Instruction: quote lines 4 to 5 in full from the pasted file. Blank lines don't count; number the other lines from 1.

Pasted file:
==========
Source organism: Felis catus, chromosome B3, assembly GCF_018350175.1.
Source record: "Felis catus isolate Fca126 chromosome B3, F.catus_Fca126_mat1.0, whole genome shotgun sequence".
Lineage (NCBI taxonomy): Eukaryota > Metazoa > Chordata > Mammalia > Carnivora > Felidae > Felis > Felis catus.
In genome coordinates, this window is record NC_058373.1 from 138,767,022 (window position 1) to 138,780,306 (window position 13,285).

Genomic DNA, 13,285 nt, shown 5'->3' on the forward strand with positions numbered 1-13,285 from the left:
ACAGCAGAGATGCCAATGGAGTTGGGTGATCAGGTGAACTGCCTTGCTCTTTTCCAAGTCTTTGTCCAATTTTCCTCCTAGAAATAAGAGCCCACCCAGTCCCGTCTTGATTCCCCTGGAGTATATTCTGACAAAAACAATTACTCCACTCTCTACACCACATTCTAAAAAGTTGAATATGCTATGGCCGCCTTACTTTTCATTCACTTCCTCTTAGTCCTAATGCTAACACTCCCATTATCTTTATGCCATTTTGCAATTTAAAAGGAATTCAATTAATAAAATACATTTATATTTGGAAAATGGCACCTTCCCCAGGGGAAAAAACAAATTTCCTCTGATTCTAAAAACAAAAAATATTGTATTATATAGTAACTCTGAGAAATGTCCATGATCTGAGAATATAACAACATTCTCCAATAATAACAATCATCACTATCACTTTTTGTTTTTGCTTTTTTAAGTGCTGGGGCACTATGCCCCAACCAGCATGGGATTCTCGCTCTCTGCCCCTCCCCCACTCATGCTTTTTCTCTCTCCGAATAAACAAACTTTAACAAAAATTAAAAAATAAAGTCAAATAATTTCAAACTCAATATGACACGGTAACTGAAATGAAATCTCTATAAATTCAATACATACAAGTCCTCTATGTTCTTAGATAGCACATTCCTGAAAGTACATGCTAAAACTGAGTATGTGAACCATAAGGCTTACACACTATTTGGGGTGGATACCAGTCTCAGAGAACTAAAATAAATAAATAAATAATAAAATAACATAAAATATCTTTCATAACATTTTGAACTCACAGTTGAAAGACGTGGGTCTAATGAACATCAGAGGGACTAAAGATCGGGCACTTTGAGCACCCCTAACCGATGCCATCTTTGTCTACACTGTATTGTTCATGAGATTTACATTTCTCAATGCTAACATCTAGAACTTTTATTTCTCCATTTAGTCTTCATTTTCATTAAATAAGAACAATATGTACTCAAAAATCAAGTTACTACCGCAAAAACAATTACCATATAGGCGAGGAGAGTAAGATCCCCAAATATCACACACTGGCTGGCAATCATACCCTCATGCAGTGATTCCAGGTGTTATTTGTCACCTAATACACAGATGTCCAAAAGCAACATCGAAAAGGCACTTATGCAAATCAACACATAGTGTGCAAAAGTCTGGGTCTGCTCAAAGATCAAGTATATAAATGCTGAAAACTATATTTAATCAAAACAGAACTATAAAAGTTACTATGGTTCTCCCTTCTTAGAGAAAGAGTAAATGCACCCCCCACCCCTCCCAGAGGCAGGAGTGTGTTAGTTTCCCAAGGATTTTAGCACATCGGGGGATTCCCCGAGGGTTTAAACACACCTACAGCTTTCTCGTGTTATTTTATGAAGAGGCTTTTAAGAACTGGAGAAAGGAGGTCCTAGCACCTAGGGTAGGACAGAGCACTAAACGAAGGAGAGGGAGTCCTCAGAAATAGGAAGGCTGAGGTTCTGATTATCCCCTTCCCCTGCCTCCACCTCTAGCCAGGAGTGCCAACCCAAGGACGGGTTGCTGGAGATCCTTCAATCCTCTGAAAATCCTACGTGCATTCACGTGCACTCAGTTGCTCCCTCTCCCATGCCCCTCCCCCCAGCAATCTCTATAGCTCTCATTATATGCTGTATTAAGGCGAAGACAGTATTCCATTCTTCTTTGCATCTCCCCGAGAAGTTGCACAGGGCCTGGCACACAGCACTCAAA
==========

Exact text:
In genome coordinates, this window is record NC_058373.1 from 138,767,022 (window position 1) to 138,780,306 (window position 13,285).

Genomic DNA, 13,285 nt, shown 5'->3' on the forward strand with positions numbered 1-13,285 from the left: